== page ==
AL-ASAD AIR BASE, Iraq – President Bush raised the possibility Monday of U.S. troop cuts in Iraq if security continues to improve, traveling here secretly to assess the war before a showdown with Congress.
The president was joined by his war cabinet and military commanders at an unprecedented meeting in Iraq over eight hours at this dusty military base in the heart of Anbar province, 120 miles west of Baghdad.
Bush did not say how large a troop withdrawal might be possible or whether it might occur before next spring when the first of the additional 30,000 troops he ordered to Iraq this year are to start coming home anyway. He emphasized that any cut would depend upon progress.
After talks with Gen. David Petraeus, the U.S. commandeer in Iraq, and Ambassador Ryan Crocker, Bush said they “tell me if the kind of success we are now seeing continues, it will be possible to maintain the same level of security with fewer American forces.”
Bush’s trip was a dramatic move to steal the thunder from the Democratic Congress as it returns to Washington with fresh hopes of ending the unpopular war, now in its fifth year. Petraeus and Crocker will testify before lawmakers next week, and then Bush will announce how he intends to proceed in Iraq.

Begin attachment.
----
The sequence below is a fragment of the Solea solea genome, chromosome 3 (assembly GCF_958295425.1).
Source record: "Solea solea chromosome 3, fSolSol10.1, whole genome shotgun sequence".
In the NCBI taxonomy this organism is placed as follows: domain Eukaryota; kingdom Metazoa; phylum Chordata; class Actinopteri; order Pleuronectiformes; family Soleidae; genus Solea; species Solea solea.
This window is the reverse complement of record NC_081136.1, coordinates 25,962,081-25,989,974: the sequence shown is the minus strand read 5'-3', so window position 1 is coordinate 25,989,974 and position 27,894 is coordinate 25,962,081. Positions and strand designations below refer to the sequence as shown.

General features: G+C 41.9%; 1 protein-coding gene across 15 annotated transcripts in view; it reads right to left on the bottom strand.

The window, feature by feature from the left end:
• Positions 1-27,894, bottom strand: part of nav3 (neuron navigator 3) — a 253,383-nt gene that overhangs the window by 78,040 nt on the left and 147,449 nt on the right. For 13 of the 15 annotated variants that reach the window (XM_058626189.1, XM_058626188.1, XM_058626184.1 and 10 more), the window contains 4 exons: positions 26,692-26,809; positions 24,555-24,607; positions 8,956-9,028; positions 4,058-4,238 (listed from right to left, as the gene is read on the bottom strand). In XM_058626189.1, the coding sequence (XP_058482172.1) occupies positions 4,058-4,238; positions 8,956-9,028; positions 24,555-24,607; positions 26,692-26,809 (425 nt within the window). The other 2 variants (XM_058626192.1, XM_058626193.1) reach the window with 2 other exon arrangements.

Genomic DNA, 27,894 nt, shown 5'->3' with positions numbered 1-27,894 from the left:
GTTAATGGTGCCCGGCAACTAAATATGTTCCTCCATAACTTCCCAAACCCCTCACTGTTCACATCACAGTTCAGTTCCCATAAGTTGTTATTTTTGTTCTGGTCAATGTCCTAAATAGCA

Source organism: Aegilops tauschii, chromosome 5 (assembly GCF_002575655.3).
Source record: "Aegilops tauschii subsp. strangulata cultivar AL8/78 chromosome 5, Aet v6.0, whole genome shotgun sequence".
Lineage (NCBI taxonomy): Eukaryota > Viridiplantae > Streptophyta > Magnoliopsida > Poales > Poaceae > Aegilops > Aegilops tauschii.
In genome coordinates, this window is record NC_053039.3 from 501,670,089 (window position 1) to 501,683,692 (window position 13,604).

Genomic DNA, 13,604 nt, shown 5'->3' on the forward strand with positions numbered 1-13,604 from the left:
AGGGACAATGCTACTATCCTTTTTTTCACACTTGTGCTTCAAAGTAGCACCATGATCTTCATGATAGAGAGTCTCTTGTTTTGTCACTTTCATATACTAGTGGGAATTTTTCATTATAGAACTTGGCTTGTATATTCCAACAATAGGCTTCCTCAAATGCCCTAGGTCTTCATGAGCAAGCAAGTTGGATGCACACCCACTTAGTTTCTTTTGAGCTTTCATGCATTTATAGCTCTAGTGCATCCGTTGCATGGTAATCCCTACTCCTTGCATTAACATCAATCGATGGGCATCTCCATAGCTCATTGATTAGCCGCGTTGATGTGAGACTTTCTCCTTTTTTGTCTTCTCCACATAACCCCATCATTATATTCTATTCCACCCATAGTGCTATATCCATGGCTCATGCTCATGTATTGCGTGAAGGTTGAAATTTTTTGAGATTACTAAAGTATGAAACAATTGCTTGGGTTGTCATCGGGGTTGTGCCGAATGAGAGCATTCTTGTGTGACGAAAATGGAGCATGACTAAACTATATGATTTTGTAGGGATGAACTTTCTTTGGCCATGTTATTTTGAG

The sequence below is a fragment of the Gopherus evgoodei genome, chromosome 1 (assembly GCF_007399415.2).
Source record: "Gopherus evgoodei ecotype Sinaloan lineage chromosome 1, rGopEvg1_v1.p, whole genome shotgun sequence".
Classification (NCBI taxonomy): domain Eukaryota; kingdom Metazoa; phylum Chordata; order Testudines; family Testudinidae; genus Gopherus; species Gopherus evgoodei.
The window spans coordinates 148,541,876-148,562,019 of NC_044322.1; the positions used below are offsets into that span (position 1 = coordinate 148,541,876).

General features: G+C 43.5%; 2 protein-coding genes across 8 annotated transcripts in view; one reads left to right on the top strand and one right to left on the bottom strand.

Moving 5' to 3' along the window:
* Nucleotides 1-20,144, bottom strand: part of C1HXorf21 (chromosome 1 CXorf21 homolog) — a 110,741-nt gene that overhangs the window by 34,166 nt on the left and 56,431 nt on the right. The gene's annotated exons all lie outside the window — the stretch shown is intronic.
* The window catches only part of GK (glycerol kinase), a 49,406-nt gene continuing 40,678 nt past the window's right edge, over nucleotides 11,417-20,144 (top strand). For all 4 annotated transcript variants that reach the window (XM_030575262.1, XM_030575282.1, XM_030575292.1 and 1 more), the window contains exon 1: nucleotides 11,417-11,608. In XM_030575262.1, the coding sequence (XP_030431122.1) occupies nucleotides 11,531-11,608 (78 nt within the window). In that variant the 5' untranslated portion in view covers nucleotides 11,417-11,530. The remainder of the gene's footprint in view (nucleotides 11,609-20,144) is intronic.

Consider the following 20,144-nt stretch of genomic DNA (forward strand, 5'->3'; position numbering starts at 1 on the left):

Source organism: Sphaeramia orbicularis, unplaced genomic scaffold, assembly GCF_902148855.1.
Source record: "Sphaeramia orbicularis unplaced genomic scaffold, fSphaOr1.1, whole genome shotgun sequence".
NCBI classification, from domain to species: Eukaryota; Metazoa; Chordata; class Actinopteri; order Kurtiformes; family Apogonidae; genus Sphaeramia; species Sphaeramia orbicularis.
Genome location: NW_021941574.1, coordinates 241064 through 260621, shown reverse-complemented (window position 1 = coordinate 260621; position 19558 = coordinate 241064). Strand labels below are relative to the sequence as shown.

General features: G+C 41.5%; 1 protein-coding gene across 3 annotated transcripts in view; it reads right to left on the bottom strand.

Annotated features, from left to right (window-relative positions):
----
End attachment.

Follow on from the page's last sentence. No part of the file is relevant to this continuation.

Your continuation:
On Air Force One after leaving Iraq, Bush acknowledged that his comment about troop reductions had piqued interest. “Maybe I was intending to do that,” the president said, sitting around a table with reporters in his plane’s conference room as he flew to Australia to meet with Asia-Pacific leaders.
“If you look at my comments over the past eight months, it’s gone from a security situation in the sense that we’re either going to get out and there will be chaos, or more troops,” the president said. “Now the situation has changed where I’m able to speculate on the hypothetical.”
Still, Bush struck a defiant note about demands for bringing troops home.
Standing before troops cheering “hooah,” Bush said decisions on force levels “will be based on a calm assessment by our military commanders on the conditions on the ground-not a nervous reaction by Washington politicians to poll results in the media.